My teaching philosophy is simple enough. In the classroom, as in my written work, I aim to convey not only an appreciation of the formal qualities of the work of art or architecture, but an understanding of its function, meaning, and resonance in the context or circumstances for which it was made. Art history is an intrinsically interdisciplinary field, and I try always to emphasize this by introducing a range of historical, social, and literary considerations into my lectures. This semester, for example, I am teaching an upper-level course on poetry and painting in 17th-century Rome, a topic of special interest to me. Whether instructing 80 beginners in the introductory survey or teaching a senior seminar for art history majors, my goal is to widen and enrich my students' perspective on the world by giving them the tools and methods they need to analyze art through the lens of history and to contemplate history through the lens of art. Ultimately, if I can help them experience the profound intellectual pleasure to be got from exploring the manifold complexities of the creative act, I consider that I have done my job well.
In all my classes, I encourage students to think critically and write well. I do my best to help them not only to develop a sophisticated visual literacy but to hone their ability to express even complicated ideas in clear, straightforward language. Working closely with them on their writing may not be the most enjoyable part of teaching but it is arguably the most important and it is something I take particularly seriously. Class discussions are also an integral part of my teaching method, and I enjoy assigning controversial and sometimes contradictory readings, the better to stimulate lively debates and to engage students more directly in the interpretive process. Finally, New York City holds unparalleled opportunities for students drawn to the study of art, and almost every course I offer has a museum component of some sort. I particularly enjoy teaching seminars on drawings and prints—small-scale, intimate works of art meant to be seen up close—and am always ready to move my classroom to the Metropolitan Museum, or the Morgan Library, or the rare book room of the NYPL when the occasion presents itself. It is no small thrill to sit around a table together, looking closely at prints by Rembrandt and Dürer or drawings by Raphael and Bernini. I will be teaching a combined undergraduate/graduate seminar on prints in the fall and have already reserved the Met’s study room for the purpose and started mapping out the topics on which we’ll be focusing.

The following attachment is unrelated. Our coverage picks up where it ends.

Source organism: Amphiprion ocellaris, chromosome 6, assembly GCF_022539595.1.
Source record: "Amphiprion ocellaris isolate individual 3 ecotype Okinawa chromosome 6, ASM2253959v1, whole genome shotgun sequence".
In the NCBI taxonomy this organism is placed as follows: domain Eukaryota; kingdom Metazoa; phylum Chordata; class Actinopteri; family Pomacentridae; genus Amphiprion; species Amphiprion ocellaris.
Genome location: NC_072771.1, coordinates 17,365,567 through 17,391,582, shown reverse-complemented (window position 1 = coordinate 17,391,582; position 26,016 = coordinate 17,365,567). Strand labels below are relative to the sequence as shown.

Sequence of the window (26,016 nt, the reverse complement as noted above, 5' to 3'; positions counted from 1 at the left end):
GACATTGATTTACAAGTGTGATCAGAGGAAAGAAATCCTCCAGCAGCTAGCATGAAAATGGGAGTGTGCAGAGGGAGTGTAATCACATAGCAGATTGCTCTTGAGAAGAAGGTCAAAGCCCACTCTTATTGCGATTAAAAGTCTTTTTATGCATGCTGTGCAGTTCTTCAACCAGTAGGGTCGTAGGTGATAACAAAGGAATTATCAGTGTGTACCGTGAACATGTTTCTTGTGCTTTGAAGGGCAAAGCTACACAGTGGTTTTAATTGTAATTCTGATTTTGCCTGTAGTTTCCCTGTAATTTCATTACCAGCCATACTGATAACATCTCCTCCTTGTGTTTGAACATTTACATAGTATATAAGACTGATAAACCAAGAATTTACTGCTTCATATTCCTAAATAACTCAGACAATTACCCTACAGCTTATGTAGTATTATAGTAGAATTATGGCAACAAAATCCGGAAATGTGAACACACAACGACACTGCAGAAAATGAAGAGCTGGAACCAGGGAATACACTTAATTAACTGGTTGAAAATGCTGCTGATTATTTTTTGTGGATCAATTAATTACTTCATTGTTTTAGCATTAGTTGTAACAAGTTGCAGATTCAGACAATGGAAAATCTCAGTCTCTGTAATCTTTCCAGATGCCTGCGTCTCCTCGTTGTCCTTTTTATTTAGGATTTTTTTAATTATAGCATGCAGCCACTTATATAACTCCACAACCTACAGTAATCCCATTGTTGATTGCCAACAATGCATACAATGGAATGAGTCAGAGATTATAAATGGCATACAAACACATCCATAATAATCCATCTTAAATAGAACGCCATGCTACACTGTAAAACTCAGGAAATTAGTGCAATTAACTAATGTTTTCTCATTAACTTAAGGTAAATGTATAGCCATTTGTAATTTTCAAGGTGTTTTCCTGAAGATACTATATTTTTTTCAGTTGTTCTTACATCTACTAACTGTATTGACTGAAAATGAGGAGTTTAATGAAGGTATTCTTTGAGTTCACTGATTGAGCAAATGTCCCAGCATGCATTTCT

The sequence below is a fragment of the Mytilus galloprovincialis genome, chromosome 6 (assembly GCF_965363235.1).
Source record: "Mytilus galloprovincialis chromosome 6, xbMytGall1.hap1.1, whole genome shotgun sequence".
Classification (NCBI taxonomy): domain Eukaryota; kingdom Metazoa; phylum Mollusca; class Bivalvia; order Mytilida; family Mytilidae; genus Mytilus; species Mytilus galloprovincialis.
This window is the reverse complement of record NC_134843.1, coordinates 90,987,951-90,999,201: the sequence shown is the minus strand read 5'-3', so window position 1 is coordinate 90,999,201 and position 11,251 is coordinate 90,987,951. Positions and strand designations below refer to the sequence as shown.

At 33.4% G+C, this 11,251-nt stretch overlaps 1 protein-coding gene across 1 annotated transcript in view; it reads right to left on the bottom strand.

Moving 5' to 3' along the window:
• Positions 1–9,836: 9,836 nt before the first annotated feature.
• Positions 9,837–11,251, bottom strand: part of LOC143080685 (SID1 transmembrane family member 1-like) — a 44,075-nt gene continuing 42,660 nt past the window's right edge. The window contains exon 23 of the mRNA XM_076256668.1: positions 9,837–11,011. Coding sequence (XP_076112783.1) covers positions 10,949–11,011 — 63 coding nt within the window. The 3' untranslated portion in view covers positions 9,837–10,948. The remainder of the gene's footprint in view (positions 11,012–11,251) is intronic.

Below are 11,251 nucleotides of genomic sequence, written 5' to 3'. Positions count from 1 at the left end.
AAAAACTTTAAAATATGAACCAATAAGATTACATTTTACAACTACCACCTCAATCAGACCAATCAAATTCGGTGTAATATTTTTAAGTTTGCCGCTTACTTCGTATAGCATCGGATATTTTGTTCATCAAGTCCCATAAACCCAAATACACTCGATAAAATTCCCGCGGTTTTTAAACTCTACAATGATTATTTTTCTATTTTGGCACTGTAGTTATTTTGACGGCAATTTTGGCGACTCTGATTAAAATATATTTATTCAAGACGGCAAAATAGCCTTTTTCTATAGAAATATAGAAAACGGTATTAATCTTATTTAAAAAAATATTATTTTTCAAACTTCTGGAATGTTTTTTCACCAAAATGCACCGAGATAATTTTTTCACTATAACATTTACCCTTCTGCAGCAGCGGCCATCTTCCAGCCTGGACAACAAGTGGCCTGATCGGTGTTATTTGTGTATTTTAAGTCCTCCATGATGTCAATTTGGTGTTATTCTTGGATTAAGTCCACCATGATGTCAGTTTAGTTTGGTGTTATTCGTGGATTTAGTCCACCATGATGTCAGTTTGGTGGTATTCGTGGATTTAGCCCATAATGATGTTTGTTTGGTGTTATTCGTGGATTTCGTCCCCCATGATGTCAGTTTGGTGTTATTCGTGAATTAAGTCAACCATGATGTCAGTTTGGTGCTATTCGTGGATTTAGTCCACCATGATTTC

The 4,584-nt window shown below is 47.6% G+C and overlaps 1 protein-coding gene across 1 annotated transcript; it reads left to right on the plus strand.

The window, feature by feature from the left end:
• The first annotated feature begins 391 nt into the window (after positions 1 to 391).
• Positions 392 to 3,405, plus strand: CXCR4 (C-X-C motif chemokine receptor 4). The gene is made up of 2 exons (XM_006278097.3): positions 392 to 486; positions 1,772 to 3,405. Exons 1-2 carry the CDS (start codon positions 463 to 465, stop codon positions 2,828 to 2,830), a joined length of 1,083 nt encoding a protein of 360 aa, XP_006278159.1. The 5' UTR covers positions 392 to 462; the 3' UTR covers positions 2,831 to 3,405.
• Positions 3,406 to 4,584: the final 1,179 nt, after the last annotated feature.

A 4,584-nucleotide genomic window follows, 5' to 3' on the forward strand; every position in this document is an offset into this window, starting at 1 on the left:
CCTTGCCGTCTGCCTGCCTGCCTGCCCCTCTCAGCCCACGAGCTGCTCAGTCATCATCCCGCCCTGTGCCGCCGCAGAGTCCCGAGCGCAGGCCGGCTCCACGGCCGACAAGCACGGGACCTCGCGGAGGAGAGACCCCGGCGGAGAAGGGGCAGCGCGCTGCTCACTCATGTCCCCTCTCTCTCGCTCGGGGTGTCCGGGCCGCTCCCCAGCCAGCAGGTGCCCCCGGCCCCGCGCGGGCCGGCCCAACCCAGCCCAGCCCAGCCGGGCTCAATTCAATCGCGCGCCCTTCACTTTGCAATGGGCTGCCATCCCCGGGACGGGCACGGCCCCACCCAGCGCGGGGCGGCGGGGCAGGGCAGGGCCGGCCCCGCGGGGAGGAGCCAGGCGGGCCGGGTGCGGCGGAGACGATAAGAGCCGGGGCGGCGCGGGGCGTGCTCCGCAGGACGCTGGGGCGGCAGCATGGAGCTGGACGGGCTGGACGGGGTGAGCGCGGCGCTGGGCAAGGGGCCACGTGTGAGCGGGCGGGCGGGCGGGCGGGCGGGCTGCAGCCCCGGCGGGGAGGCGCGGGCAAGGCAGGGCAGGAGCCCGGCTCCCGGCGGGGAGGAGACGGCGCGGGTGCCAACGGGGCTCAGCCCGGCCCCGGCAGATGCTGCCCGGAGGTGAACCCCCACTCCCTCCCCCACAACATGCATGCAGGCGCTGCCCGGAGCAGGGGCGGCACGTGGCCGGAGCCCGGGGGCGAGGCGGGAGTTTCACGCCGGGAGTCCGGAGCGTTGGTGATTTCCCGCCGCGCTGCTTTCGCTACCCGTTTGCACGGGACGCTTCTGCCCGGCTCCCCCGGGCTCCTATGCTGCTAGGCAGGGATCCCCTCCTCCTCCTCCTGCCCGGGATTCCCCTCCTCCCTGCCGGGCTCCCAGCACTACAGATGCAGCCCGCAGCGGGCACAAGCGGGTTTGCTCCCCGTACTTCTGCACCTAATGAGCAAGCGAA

I currently have two students writing Senior Honors Theses under my direction. One is working on hybridity and notions of the “unnatural” in the art of Salvator Rosa and the other is tracing the theme of the Rape of the Sabine Women from antiquity to Picasso, analyzing how the meaning of this episode of sexual violence has evolved and shifted over time. Topics like these, echoing contemporary inquiries into the nature of what it is to be human, identity politics, and the “me too” movement, prove that bright NYU undergraduates have no difficulty finding the relevance of Baroque art to their understanding of the critical issues of their own day.